A week at Marongo PAG, Kisii, Kenya

So here we are, having made it to holiday week and a well deserved break after what has been perhaps the busiest and most stressful week for all PW’s across the three sites. We, the dynamic duo of Jordan and Sabina (or for the purpose of this blog, Jorbina) are going to update you on our experiences of our fifth week in Marongo PAG Secondary School, Kisii.


This blog is the story of ‘5th week’, the week before ‘holiday week’

With all central pot funding received, week 5 is the time to kick off the big projects we plan to deliver within our school in order for them to finish on time. It is also the last week that students are in school before they break for holiday, meaning any of the ‘softer’ projects we still have to do need to be completed by now.

Monday began with Jorbina still in Kisii, having arranged a meeting in the morning with Bianca, a local volunteer at the Vinbel Foundation. The Vinbel Foundation is an NGO that focuses on health (particularly on menstrual hygiene) and female empowerment by running workshops in the community, visiting schools and providing sanitary pads at cheaper prices. The meeting was a successful one, with an arrangement for volunteers from the Vinbel foundation to visit Marongo PAG on Thursday to run health workshops with students. At this point, the dynamic duo parted ways, with Sabina heading back to Maroba to check on the progress of the library, with Jordan staying at central house to meet with an engineer to discuss and purchase materials in preparation for our main water project that we have planned.

Tuesday was a frustrating day for Jordan, with his planned meeting with the engineer firstly moved from 10am to 3pm, then cancelled and rearranged for the following day. This did, however, give Jordan the chance to ensure project planners were up to date, an important yet time-consuming part of the EPAfrica program, which in previous years has often been left until the last minute to complete. Meanwhile, Sabina, having stayed in Maroba (along with Douglas the mouse who is a frequent visitor), and was in the school to check in on the library project we have begun.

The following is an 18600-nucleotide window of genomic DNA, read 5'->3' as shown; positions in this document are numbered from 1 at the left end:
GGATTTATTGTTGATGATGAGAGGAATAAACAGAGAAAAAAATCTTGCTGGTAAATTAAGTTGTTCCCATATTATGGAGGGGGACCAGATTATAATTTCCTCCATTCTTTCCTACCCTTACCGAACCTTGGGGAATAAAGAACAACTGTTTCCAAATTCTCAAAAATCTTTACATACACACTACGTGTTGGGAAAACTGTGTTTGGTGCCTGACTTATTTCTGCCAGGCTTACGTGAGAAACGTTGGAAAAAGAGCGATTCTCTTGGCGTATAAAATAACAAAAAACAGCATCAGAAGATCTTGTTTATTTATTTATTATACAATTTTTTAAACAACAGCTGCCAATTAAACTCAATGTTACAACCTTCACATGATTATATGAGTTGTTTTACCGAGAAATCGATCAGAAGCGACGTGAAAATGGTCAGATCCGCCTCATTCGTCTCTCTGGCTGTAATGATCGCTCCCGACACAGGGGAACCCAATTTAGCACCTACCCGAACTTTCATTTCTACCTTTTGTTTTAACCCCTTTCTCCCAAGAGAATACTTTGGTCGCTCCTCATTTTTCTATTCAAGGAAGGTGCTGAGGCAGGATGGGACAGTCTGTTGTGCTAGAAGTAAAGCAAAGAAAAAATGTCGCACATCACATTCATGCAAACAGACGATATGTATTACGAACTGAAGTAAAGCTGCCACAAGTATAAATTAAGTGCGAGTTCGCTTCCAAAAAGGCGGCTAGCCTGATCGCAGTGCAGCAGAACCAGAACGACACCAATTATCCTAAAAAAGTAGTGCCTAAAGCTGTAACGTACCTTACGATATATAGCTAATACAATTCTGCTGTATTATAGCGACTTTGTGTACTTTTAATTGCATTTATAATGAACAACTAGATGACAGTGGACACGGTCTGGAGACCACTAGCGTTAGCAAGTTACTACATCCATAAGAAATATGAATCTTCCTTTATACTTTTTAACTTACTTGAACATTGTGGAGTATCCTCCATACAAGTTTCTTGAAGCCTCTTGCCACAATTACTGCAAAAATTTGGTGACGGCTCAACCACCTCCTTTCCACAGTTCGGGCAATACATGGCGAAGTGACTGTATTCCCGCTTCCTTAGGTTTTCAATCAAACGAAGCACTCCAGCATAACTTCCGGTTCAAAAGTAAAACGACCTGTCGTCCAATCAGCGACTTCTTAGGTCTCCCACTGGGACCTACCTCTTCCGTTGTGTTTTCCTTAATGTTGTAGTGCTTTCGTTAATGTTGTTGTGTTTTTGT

The room we are turning into the library before work began

When we first arrived at the school, the library was based in the science lab, moonlighting as a storage room for science equipment, with nowhere for students to sit and study. For our project, we have plastered an empty room, painted it and employed a local fundi to build a shelf to store the books as well as tables and chairs to create and encourage a safe space for students to study quietly after school hours. Feedback from Sabina around the progress was positive, and the schools vision of having a dedicated library space was beginning to take shape.

On to Wednesday – yet another day of frustration for Jordan, as his meeting with the engineer was cancelled again. With not much to do, Jordan took his frustration out by heading to the Kisii sports club to spend the afternoon sitting in the sun by the pool, much to his annoyance. Jordan will be heading to the school during holiday week to check in on projects to make up for this unforeseen day of rest. As for Sabina, another night in the village with Douglas was complete and into school for a 7am meet to pay the carpenter money for materials and labor for the day. It was also a chance for Sabina to mingle with the students, who have taken a strong liking to her due to the apparent Swahili roots of her name. Jordan has not yet been given a Swahili name, although due to his scruffy beard he is often heckled in Kisii town by people who feel he bears an unfortunate resemblance to a well-known deceased terrorist.


Current Water tank and guttering at Marongo